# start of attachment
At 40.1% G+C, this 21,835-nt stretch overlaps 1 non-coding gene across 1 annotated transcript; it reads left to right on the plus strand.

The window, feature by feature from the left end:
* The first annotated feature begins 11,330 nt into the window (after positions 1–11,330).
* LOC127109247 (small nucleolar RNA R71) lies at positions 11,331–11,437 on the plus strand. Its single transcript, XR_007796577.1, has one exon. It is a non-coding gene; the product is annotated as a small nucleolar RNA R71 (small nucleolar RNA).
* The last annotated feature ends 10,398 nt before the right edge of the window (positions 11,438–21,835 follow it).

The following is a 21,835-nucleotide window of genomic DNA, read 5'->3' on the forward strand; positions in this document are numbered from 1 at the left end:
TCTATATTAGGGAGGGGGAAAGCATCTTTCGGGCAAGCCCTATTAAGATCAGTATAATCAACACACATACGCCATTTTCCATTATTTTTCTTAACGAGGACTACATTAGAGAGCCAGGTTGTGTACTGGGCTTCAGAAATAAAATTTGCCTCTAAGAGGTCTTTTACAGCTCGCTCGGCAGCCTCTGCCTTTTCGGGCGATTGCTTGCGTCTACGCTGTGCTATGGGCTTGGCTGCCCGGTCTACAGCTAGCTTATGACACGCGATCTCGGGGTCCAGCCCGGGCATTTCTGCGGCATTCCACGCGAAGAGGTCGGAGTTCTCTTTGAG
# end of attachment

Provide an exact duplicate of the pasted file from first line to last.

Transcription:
At 40.1% G+C, this 21,835-nt stretch overlaps 1 non-coding gene across 1 annotated transcript; it reads left to right on the plus strand.

The window, feature by feature from the left end:
* The first annotated feature begins 11,330 nt into the window (after positions 1–11,330).
* LOC127109247 (small nucleolar RNA R71) lies at positions 11,331–11,437 on the plus strand. Its single transcript, XR_007796577.1, has one exon. It is a non-coding gene; the product is annotated as a small nucleolar RNA R71 (small nucleolar RNA).
* The last annotated feature ends 10,398 nt before the right edge of the window (positions 11,438–21,835 follow it).

The following is a 21,835-nucleotide window of genomic DNA, read 5'->3' on the forward strand; positions in this document are numbered from 1 at the left end:
TCTATATTAGGGAGGGGGAAAGCATCTTTCGGGCAAGCCCTATTAAGATCAGTATAATCAACACACATACGCCATTTTCCATTATTTTTCTTAACGAGGACTACATTAGAGAGCCAGGTTGTGTACTGGGCTTCAGAAATAAAATTTGCCTCTAAGAGGTCTTTTACAGCTCGCTCGGCAGCCTCTGCCTTTTCGGGCGATTGCTTGCGTCTACGCTGTGCTATGGGCTTGGCTGCCCGGTCTACAGCTAGCTTATGACACGCGATCTCGGGGTCCAGCCCGGGCATTTCTGCGGCATTCCACGCGAAGAGGTCGGAGTTCTCTTTGAG